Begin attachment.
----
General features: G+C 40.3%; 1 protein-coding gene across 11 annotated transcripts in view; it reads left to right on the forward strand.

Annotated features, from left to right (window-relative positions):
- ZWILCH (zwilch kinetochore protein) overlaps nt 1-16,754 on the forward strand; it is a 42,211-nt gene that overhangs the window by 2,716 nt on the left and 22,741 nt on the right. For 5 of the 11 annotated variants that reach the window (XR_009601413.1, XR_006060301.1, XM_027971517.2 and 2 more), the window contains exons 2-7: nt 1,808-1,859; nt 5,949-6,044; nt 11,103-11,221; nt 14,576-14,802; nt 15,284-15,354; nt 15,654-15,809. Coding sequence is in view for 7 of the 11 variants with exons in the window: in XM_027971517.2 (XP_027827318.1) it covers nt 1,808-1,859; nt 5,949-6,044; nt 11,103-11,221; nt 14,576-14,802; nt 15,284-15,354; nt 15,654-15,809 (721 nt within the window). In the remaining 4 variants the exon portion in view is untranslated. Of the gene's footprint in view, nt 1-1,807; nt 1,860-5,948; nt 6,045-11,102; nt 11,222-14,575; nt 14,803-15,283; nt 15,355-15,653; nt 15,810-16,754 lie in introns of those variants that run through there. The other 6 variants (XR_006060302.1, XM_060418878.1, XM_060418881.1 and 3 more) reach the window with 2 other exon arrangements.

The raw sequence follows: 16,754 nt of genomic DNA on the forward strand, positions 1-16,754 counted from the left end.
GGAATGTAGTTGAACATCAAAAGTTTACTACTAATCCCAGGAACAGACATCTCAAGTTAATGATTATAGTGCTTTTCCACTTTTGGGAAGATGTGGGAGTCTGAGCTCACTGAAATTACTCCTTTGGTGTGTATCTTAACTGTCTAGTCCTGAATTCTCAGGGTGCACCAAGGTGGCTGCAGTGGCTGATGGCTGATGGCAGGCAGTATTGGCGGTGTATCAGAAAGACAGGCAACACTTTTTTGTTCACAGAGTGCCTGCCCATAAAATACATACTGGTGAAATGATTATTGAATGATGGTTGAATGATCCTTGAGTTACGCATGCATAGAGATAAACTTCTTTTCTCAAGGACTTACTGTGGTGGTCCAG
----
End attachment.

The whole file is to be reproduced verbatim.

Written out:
General features: G+C 40.3%; 1 protein-coding gene across 11 annotated transcripts in view; it reads left to right on the forward strand.

Annotated features, from left to right (window-relative positions):
- ZWILCH (zwilch kinetochore protein) overlaps nt 1-16,754 on the forward strand; it is a 42,211-nt gene that overhangs the window by 2,716 nt on the left and 22,741 nt on the right. For 5 of the 11 annotated variants that reach the window (XR_009601413.1, XR_006060301.1, XM_027971517.2 and 2 more), the window contains exons 2-7: nt 1,808-1,859; nt 5,949-6,044; nt 11,103-11,221; nt 14,576-14,802; nt 15,284-15,354; nt 15,654-15,809. Coding sequence is in view for 7 of the 11 variants with exons in the window: in XM_027971517.2 (XP_027827318.1) it covers nt 1,808-1,859; nt 5,949-6,044; nt 11,103-11,221; nt 14,576-14,802; nt 15,284-15,354; nt 15,654-15,809 (721 nt within the window). In the remaining 4 variants the exon portion in view is untranslated. Of the gene's footprint in view, nt 1-1,807; nt 1,860-5,948; nt 6,045-11,102; nt 11,222-14,575; nt 14,803-15,283; nt 15,355-15,653; nt 15,810-16,754 lie in introns of those variants that run through there. The other 6 variants (XR_006060302.1, XM_060418878.1, XM_060418881.1 and 3 more) reach the window with 2 other exon arrangements.

The raw sequence follows: 16,754 nt of genomic DNA on the forward strand, positions 1-16,754 counted from the left end.
GGAATGTAGTTGAACATCAAAAGTTTACTACTAATCCCAGGAACAGACATCTCAAGTTAATGATTATAGTGCTTTTCCACTTTTGGGAAGATGTGGGAGTCTGAGCTCACTGAAATTACTCCTTTGGTGTGTATCTTAACTGTCTAGTCCTGAATTCTCAGGGTGCACCAAGGTGGCTGCAGTGGCTGATGGCTGATGGCAGGCAGTATTGGCGGTGTATCAGAAAGACAGGCAACACTTTTTTGTTCACAGAGTGCCTGCCCATAAAATACATACTGGTGAAATGATTATTGAATGATGGTTGAATGATCCTTGAGTTACGCATGCATAGAGATAAACTTCTTTTCTCAAGGACTTACTGTGGTGGTCCAG